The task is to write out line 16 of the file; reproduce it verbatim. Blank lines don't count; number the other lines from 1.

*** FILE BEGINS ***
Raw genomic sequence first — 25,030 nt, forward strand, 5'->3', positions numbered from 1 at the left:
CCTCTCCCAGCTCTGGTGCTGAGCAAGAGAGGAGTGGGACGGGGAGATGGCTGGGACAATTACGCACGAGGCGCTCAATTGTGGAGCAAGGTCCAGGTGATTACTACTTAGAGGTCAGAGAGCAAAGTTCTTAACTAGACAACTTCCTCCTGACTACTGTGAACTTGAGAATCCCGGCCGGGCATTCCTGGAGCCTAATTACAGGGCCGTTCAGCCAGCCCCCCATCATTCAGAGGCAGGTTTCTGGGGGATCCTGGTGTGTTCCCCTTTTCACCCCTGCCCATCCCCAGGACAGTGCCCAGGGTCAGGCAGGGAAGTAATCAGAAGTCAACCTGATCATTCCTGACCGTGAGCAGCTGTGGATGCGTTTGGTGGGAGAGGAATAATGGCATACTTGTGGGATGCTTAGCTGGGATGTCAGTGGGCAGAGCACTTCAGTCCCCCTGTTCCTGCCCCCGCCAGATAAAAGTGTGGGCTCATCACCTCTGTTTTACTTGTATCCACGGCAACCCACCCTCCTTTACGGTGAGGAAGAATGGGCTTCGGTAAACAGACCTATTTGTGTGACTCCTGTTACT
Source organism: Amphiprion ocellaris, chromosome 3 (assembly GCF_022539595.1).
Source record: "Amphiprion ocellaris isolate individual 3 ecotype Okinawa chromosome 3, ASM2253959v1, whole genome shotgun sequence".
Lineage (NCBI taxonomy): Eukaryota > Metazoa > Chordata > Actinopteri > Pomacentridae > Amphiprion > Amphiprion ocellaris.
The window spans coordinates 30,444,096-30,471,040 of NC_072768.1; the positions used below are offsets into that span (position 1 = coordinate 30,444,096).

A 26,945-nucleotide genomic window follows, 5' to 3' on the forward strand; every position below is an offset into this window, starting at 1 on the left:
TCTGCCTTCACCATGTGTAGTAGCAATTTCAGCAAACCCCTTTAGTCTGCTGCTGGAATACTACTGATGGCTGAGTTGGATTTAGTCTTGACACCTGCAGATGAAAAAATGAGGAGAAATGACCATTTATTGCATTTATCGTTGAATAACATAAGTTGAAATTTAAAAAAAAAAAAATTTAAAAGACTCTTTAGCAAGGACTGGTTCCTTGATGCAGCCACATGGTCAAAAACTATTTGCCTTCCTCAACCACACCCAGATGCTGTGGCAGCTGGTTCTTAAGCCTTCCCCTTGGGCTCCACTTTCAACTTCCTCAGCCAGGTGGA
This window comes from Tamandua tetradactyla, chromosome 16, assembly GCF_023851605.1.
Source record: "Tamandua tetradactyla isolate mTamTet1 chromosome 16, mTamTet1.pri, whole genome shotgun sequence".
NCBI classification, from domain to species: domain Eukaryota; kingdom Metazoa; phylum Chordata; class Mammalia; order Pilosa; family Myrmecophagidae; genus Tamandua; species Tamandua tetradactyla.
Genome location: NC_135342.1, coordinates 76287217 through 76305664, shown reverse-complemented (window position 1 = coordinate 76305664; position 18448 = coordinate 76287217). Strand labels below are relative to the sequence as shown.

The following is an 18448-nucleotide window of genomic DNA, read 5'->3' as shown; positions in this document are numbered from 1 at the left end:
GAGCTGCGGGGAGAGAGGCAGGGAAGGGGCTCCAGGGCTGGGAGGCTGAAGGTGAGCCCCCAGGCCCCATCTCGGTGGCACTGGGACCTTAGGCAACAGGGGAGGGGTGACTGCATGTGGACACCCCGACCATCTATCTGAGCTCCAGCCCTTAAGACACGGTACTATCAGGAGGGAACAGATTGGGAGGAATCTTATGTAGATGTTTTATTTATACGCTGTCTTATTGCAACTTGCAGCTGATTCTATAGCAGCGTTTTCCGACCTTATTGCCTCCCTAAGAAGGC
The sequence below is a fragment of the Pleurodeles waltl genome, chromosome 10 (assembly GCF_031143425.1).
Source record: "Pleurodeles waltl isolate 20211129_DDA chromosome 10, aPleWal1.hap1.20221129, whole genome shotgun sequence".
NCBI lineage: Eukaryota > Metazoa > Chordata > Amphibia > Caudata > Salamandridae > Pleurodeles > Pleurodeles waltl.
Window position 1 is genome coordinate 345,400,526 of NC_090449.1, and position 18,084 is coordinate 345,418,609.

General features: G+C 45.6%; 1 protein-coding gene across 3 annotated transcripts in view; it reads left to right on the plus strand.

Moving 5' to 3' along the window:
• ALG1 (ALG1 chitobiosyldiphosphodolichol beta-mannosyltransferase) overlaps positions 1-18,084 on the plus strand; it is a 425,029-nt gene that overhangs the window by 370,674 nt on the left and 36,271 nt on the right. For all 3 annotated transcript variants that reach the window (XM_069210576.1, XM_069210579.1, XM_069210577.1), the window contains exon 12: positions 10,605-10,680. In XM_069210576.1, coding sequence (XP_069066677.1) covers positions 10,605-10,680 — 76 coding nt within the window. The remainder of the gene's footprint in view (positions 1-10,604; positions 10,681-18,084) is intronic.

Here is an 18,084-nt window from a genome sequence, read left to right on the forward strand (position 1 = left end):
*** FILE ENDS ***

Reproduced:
Source record: "Pleurodeles waltl isolate 20211129_DDA chromosome 10, aPleWal1.hap1.20221129, whole genome shotgun sequence".